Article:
EPA Administrator Scott Pruitt may have to backtrack on promises he made to Midwest ethanol supporters if the administration wants to save refinery jobs on the East Coast.

Dozens of petitions from small refiners are landing in Pruitt’s inbox asking him to waive the renewable fuel mandate in the wake of the bankruptcy filing by the Philadelphia Energy Resources refinery.

Industry sources say the petitions will force Pruitt to decide whether to take action against the Renewable Fuel Standard in the short term. The only other option is to wait for the concerns to be hashed out in major reform legislation being crafted by Senate Majority Whip John Cornyn, R-Texas, who wants a measure to resolve all outstanding issues with the ethanol mandate.

Pruitt is legally obligated to rule on the dozens of formal Clean Air Act waiver petitions he is receiving. The mandate allows waivers for small refineries that can demonstrate that the annual requirements for blending renewable fuel and ethanol "would cause the refinery to suffer disproportionate economic hardship," according to EPA.

The refiners argue that the mandate forces them to buy expensive renewable identification number credits, or RINs, which led to the Philadelphia refinery filing for bankruptcy and hundreds of workers losing their jobs.

He also could look at relaxing enforcement. But that is sure to result in massive political blowback in Congress and in the courts, sources close to the issue say.

The ethanol industry began pushing back against the petitions Friday, sending a letter to Pruitt saying he is constrained by law on the number of petitions he can grant and to which refiners.

Renewable Fuels Association President Bob Dinneen fears Pruitt could expand the small refiner exemption to include a host of companies that don't fit under the criteria for the exemption. He said in the letter that any "ill-conceived and unauthorized expansion" of the exemption for small refiners "could destabilize the market for renewable fuels and undermine Congress’s goals for the RFS program.”

Dinneen, who is one the ethanol industry's top lobbyists, wants assurances from Pruitt that he won't carry out a policy of widespread exemptions on the dozens of petitions being filed.

"The net effect of the agency’s position, if numerous exemptions are granted, would be to reduce the volumetric RFS mandates outside of the public rulemaking process for establishing renewable volume obligations," Dinneen wrote. That means the exemptions would cut the blending requirements that refiners have to meet by using the petitions as a back-channel way of doing so.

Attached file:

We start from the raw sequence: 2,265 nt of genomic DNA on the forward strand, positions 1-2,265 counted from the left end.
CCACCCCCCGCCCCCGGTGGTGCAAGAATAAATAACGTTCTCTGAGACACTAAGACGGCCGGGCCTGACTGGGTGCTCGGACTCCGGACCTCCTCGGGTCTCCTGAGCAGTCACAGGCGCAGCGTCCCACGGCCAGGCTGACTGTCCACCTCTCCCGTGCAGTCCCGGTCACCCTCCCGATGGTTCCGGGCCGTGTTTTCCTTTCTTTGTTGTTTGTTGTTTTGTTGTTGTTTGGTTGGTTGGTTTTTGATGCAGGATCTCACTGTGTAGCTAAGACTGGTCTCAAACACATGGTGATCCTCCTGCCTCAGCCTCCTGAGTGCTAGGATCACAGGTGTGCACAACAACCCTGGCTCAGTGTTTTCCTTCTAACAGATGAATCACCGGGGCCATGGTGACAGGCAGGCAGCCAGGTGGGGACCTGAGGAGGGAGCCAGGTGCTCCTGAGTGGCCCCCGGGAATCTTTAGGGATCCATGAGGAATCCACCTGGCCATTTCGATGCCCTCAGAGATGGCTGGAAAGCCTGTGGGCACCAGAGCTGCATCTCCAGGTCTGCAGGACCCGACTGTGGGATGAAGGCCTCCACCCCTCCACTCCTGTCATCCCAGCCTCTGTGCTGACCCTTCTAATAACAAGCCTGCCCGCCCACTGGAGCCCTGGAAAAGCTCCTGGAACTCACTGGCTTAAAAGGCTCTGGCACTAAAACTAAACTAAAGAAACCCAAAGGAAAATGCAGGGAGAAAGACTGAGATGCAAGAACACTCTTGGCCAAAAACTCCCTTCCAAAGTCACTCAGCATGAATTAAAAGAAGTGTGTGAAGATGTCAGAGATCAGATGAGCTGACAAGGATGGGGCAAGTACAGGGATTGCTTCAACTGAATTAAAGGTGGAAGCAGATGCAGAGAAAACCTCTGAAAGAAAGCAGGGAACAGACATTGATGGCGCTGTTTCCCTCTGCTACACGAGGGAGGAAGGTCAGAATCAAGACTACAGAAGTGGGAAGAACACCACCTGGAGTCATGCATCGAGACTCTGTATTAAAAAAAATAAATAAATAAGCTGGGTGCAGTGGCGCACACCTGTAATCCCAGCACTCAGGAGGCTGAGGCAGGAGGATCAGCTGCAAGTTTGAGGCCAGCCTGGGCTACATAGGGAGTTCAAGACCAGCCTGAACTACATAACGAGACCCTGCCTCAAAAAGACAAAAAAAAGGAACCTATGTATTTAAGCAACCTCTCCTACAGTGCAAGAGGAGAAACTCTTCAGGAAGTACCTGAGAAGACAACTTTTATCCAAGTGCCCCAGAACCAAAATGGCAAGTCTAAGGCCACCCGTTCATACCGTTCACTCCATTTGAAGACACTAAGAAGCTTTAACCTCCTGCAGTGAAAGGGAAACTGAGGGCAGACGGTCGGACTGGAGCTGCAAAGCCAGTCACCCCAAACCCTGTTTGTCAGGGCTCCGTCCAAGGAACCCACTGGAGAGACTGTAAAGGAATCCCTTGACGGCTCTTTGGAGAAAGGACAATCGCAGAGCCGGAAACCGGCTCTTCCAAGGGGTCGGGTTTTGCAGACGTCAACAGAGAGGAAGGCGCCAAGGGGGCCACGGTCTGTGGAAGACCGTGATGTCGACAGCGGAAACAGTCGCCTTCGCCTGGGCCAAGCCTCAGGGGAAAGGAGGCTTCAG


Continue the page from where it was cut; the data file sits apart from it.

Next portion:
In many ways, Pruitt’s hands are tied. He cannot go back on a deal he secured last year with the Iowa ethanol delegation in Congress to reject fundamental changes to the ethanol program and allow refiners off the hook on meeting the RFS annual blending requirements.

The feud over the fate of the standard has risen to the level of the White House, with Sen. Ted Cruz, R-Texas, trying to force a meeting of the minds with Sen. Chuck Grassley, R-Iowa, an ardent ethanol supporter, to find a solution that supports both the refiners and renewable fuels industry. But that process was unsuccessful, with Grassley's office saying the "next step is for Sen. Cruz to circulate specific proposals for consideration" where the "integrity" of the RFS is maintained. The Cornyn draft is that next step, say aides and industry sources.

Meanwhile, union groups have been upping the pressure on Pruitt in a letter campaign that continued Friday.

The latest in the growing number of groups calling on him to take action came from the pipefitters union Thursday after the steelmakers called on Pruitt to roll back the mandate.

The costly RIN credits are the primary way for small independent refiners to meet the RFS requirements, said pipefitters union boss Mark McManus. The refiners don’t have a way to blend ethanol into gasoline as do Exxon and Shell, which own both refining and retail blending infrastructure.

McManus said Philadelphia Energy's Chapter 11 bankruptcy filing is proof of the harmful effects of the RFS on the smaller classes of refiners and the need for Pruitt to address the concern soon.

"This process forces refineries to spend hundreds of millions of dollars each year to comply with the regulations," he wrote to Pruitt. "In fact, [Philadelphia Energy Solutions] has spent over $800 million since 2012 alone. These expenditures neither benefit the environment nor economy and would have been better utilized for capital investment, maintenance and modernization of facilities — all which would have put our members to work."

His comments followed a statement by the United Steelworkers union scolding Pruitt and the Trump administration for their "indifference" on the issue, calling the RFS a key contributor to the bankruptcy.

“Continued indifference by the administration and EPA will only drive more East Coast refineries into bankruptcy while thousands of good jobs that allow highly skilled workers to support their families and sustain their communities are at stake," said Kim Nibarger, the union’s National Oil Bargaining chairwoman.

Nibarger wants Pruitt to resurrect a plan put forth by former Trump adviser Carl Icahn to change the mandate’s point of obligation, which would remove the burden of meeting the ethanol standard from the refiners and place it on fuel retailers further down market.

Industry sources say resurrecting the Icahn plan is a nonstarter, especially given that federal prosecutors are looking at Icahn over conflicts of interest in peddling the RFS plan that would help refining companies he has a stake in.